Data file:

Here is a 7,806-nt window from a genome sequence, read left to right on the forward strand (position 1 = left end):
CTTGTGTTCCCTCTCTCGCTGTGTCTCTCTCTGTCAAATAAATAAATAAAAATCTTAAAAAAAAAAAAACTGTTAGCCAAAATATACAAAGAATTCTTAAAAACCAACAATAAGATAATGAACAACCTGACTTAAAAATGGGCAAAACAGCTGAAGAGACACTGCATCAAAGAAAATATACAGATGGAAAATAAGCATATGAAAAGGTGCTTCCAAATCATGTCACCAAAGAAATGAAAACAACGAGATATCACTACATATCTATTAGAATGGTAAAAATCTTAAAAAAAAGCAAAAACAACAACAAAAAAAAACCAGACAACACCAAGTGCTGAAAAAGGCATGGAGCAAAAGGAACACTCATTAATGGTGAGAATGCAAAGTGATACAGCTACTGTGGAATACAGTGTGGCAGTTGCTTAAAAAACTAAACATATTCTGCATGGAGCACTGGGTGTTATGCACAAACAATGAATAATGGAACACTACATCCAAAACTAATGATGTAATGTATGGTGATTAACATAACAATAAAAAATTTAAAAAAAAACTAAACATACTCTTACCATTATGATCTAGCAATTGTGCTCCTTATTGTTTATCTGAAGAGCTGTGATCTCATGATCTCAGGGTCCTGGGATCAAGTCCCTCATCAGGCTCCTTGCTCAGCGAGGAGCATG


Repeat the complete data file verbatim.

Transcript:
Here is a 7,806-nt window from a genome sequence, read left to right on the forward strand (position 1 = left end):
CTTGTGTTCCCTCTCTCGCTGTGTCTCTCTCTGTCAAATAAATAAATAAAAATCTTAAAAAAAAAAAAACTGTTAGCCAAAATATACAAAGAATTCTTAAAAACCAACAATAAGATAATGAACAACCTGACTTAAAAATGGGCAAAACAGCTGAAGAGACACTGCATCAAAGAAAATATACAGATGGAAAATAAGCATATGAAAAGGTGCTTCCAAATCATGTCACCAAAGAAATGAAAACAACGAGATATCACTACATATCTATTAGAATGGTAAAAATCTTAAAAAAAAGCAAAAACAACAACAAAAAAAAACCAGACAACACCAAGTGCTGAAAAAGGCATGGAGCAAAAGGAACACTCATTAATGGTGAGAATGCAAAGTGATACAGCTACTGTGGAATACAGTGTGGCAGTTGCTTAAAAAACTAAACATATTCTGCATGGAGCACTGGGTGTTATGCACAAACAATGAATAATGGAACACTACATCCAAAACTAATGATGTAATGTATGGTGATTAACATAACAATAAAAAATTTAAAAAAAAACTAAACATACTCTTACCATTATGATCTAGCAATTGTGCTCCTTATTGTTTATCTGAAGAGCTGTGATCTCATGATCTCAGGGTCCTGGGATCAAGTCCCTCATCAGGCTCCTTGCTCAGCGAGGAGCATG